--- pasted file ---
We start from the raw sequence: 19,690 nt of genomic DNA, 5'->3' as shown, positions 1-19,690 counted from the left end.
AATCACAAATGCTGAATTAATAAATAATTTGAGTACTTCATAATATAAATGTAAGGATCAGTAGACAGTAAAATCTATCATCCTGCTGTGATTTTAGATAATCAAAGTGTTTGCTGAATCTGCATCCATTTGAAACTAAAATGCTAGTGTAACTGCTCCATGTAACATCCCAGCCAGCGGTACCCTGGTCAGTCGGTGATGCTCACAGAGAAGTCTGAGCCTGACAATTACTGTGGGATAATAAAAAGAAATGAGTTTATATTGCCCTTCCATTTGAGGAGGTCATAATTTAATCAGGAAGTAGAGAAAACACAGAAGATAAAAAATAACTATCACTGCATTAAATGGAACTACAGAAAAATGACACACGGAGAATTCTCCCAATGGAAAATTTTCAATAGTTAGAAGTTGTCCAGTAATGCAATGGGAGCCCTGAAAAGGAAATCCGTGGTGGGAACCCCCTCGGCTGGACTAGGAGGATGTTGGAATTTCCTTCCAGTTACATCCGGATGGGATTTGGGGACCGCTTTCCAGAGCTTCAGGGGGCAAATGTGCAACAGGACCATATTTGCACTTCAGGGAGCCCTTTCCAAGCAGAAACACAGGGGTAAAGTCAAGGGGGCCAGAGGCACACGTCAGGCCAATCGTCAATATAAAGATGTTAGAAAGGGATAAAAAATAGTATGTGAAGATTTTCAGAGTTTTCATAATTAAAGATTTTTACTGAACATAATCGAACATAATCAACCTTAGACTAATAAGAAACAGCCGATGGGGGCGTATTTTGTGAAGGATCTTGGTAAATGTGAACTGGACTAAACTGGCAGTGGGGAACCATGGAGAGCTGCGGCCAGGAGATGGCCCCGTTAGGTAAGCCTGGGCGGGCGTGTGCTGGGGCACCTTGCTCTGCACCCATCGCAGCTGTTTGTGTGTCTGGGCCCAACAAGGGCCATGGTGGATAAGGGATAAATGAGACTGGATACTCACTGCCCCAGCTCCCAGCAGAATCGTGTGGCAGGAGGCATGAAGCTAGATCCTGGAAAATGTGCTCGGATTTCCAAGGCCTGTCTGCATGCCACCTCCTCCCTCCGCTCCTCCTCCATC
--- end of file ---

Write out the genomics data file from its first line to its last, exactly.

We start from the raw sequence: 19,690 nt of genomic DNA, 5'->3' as shown, positions 1-19,690 counted from the left end.
AATCACAAATGCTGAATTAATAAATAATTTGAGTACTTCATAATATAAATGTAAGGATCAGTAGACAGTAAAATCTATCATCCTGCTGTGATTTTAGATAATCAAAGTGTTTGCTGAATCTGCATCCATTTGAAACTAAAATGCTAGTGTAACTGCTCCATGTAACATCCCAGCCAGCGGTACCCTGGTCAGTCGGTGATGCTCACAGAGAAGTCTGAGCCTGACAATTACTGTGGGATAATAAAAAGAAATGAGTTTATATTGCCCTTCCATTTGAGGAGGTCATAATTTAATCAGGAAGTAGAGAAAACACAGAAGATAAAAAATAACTATCACTGCATTAAATGGAACTACAGAAAAATGACACACGGAGAATTCTCCCAATGGAAAATTTTCAATAGTTAGAAGTTGTCCAGTAATGCAATGGGAGCCCTGAAAAGGAAATCCGTGGTGGGAACCCCCTCGGCTGGACTAGGAGGATGTTGGAATTTCCTTCCAGTTACATCCGGATGGGATTTGGGGACCGCTTTCCAGAGCTTCAGGGGGCAAATGTGCAACAGGACCATATTTGCACTTCAGGGAGCCCTTTCCAAGCAGAAACACAGGGGTAAAGTCAAGGGGGCCAGAGGCACACGTCAGGCCAATCGTCAATATAAAGATGTTAGAAAGGGATAAAAAATAGTATGTGAAGATTTTCAGAGTTTTCATAATTAAAGATTTTTACTGAACATAATCGAACATAATCAACCTTAGACTAATAAGAAACAGCCGATGGGGGCGTATTTTGTGAAGGATCTTGGTAAATGTGAACTGGACTAAACTGGCAGTGGGGAACCATGGAGAGCTGCGGCCAGGAGATGGCCCCGTTAGGTAAGCCTGGGCGGGCGTGTGCTGGGGCACCTTGCTCTGCACCCATCGCAGCTGTTTGTGTGTCTGGGCCCAACAAGGGCCATGGTGGATAAGGGATAAATGAGACTGGATACTCACTGCCCCAGCTCCCAGCAGAATCGTGTGGCAGGAGGCATGAAGCTAGATCCTGGAAAATGTGCTCGGATTTCCAAGGCCTGTCTGCATGCCACCTCCTCCCTCCGCTCCTCCTCCATC